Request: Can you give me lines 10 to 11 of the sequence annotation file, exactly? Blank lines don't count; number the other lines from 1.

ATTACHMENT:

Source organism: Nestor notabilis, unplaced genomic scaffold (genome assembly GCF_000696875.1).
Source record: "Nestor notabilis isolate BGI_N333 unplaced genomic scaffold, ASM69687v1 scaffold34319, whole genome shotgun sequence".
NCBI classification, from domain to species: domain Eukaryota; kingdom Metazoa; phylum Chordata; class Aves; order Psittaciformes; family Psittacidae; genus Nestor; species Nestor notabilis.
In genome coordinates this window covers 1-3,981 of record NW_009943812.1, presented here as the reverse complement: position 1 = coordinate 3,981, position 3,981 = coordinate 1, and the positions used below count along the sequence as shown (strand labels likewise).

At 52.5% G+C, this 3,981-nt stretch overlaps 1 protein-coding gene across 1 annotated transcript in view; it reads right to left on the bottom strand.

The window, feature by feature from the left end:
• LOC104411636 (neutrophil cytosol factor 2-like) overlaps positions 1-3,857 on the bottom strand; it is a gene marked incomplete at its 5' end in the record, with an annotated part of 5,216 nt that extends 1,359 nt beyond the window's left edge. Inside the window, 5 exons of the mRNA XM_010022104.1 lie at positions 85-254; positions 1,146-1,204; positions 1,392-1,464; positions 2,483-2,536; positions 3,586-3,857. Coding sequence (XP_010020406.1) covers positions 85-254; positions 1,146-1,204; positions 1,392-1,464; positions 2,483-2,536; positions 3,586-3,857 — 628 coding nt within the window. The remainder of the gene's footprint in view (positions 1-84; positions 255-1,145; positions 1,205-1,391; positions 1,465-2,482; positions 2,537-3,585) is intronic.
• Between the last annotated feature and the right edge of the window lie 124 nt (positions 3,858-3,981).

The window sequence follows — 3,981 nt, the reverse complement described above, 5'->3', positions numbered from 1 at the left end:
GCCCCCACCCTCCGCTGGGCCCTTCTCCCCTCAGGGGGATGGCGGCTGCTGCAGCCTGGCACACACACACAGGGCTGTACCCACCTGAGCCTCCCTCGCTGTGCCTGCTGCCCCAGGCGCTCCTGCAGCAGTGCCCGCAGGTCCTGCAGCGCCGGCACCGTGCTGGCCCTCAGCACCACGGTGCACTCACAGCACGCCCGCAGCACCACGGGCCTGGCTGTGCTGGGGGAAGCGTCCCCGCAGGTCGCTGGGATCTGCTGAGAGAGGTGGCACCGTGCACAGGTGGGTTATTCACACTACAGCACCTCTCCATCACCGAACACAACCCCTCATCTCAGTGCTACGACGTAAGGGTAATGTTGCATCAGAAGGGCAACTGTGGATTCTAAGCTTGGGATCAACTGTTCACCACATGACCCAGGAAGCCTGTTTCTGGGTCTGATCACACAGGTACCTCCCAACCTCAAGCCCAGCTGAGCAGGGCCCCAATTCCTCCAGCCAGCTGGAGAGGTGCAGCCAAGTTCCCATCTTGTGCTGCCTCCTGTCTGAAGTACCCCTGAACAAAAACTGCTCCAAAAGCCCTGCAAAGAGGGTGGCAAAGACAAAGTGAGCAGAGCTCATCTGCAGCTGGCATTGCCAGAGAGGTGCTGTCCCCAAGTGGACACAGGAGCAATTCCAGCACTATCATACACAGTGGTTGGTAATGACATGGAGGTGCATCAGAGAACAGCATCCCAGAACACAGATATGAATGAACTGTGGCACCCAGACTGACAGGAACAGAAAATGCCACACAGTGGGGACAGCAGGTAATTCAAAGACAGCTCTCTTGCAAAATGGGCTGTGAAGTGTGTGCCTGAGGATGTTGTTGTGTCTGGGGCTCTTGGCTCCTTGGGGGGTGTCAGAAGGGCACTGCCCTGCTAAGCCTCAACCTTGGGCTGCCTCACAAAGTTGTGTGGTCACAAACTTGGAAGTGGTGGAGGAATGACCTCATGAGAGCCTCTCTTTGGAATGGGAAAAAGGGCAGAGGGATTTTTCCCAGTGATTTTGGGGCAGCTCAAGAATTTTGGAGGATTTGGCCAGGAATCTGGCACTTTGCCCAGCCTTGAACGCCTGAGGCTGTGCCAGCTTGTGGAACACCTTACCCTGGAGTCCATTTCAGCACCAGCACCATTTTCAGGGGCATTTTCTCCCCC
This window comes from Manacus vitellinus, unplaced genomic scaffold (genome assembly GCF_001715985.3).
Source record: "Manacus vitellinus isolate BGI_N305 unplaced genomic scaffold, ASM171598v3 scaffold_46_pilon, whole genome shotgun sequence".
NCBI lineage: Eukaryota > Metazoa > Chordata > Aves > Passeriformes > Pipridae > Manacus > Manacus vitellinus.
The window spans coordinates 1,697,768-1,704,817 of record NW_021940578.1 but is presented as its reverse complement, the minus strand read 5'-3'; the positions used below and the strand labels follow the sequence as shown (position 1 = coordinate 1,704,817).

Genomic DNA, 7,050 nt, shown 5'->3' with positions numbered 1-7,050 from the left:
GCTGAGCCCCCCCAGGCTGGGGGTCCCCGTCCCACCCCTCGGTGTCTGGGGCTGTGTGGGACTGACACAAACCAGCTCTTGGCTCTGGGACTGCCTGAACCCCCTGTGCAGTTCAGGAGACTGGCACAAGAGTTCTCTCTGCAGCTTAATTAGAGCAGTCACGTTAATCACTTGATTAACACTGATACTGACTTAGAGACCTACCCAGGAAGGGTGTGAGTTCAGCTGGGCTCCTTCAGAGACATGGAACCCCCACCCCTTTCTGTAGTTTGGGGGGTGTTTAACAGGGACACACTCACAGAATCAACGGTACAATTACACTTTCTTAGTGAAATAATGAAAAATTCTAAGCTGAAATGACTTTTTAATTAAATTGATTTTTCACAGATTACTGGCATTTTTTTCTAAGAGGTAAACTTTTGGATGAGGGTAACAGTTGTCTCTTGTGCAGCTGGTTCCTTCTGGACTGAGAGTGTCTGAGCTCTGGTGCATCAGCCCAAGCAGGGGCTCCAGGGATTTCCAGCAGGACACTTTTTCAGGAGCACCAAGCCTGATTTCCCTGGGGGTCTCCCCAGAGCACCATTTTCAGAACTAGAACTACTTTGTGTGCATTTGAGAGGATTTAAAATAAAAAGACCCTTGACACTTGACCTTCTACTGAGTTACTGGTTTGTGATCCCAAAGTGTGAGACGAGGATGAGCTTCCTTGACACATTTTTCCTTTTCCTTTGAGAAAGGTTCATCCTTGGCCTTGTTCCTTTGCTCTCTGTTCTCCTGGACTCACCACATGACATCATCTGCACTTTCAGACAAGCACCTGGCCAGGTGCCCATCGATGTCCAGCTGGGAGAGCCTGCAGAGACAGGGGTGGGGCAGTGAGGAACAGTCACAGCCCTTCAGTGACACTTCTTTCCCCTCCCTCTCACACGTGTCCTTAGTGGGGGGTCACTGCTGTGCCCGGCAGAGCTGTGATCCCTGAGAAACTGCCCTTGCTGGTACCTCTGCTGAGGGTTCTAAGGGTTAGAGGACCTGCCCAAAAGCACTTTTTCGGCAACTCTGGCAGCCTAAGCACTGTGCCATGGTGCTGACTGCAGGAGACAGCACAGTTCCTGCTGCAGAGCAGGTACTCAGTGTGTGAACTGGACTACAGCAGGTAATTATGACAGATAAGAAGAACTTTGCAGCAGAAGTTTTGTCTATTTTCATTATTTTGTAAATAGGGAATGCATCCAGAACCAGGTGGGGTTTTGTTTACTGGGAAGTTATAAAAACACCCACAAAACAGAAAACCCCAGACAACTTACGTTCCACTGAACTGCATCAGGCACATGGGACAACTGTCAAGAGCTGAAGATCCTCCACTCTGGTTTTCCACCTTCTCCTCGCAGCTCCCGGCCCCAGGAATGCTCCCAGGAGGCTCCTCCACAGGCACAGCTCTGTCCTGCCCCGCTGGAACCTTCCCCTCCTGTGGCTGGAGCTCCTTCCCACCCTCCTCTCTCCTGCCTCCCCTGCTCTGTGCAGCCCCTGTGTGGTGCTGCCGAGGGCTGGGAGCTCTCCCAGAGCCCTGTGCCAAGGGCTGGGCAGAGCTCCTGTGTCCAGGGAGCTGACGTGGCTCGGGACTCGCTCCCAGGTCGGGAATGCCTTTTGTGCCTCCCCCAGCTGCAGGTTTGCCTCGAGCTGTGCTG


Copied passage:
GCCCCCACCCTCCGCTGGGCCCTTCTCCCCTCAGGGGGATGGCGGCTGCTGCAGCCTGGCACACACACACAGGGCTGTACCCACCTGAGCCTCCCTCGCTGTGCCTGCTGCCCCAGGCGCTCCTGCAGCAGTGCCCGCAGGTCCTGCAGCGCCGGCACCGTGCTGGCCCTCAGCACCACGGTGCACTCACAGCACGCCCGCAGCACCACGGGCCTGGCTGTGCTGGGGGAAGCGTCCCCGCAGGTCGCTGGGATCTGCTGAGAGAGGTGGCACCGTGCACAGGTGGGTTATTCACACTACAGCACCTCTCCATCACCGAACACAACCCCTCATCTCAGTGCTACGACGTAAGGGTAATGTTGCATCAGAAGGGCAACTGTGGATTCTAAGCTTGGGATCAACTGTTCACCACATGACCCAGGAAGCCTGTTTCTGGGTCTGATCACACAGGTACCTCCCAACCTCAAGCCCAGCTGAGCAGGGCCCCAATTCCTCCAGCCAGCTGGAGAGGTGCAGCCAAGTTCCCATCTTGTGCTGCCTCCTGTCTGAAGTACCCCTGAACAAAAACTGCTCCAAAAGCCCTGCAAAGAGGGTGGCAAAGACAAAGTGAGCAGAGCTCATCTGCAGCTGGCATTGCCAGAGAGGTGCTGTCCCCAAGTGGACACAGGAGCAATTCCAGCACTATCATACACAGTGGTTGGTAATGACATGGAGGTGCATCAGAGAACAGCATCCCAGAACACAGATATGAATGAACTGTGGCACCCAGACTGACAGGAACAGAAAATGCCACACAGTGGGGACAGCAGGTAATTCAAAGACAGCTCTCTTGCAAAATGGGCTGTGAAGTGTGTGCCTGAGGATGTTGTTGTGTCTGGGGCTCTTGGCTCCTTGGGGGGTGTCAGAAGGGCACTGCCCTGCTAAGCCTCAACCTTGGGCTGCCTCACAAAGTTGTGTGGTCACAAACTTGGAAGTGGTGGAGGAATGACCTCATGAGAGCCTCTCTTTGGAATGGGAAAAAGGGCAGAGGGATTTTTCCCAGTGATTTTGGGGCAGCTCAAGAATTTTGGAGGATTTGGCCAGGAATCTGGCACTTTGCCCAGCCTTGAACGCCTGAGGCTGTGCCAGCTTGTGGAACACCTTACCCTGGAGTCCATTTCAGCACCAGCACCATTTTCAGGGGCATTTTCTCCCCC
This window comes from Manacus vitellinus, unplaced genomic scaffold (genome assembly GCF_001715985.3).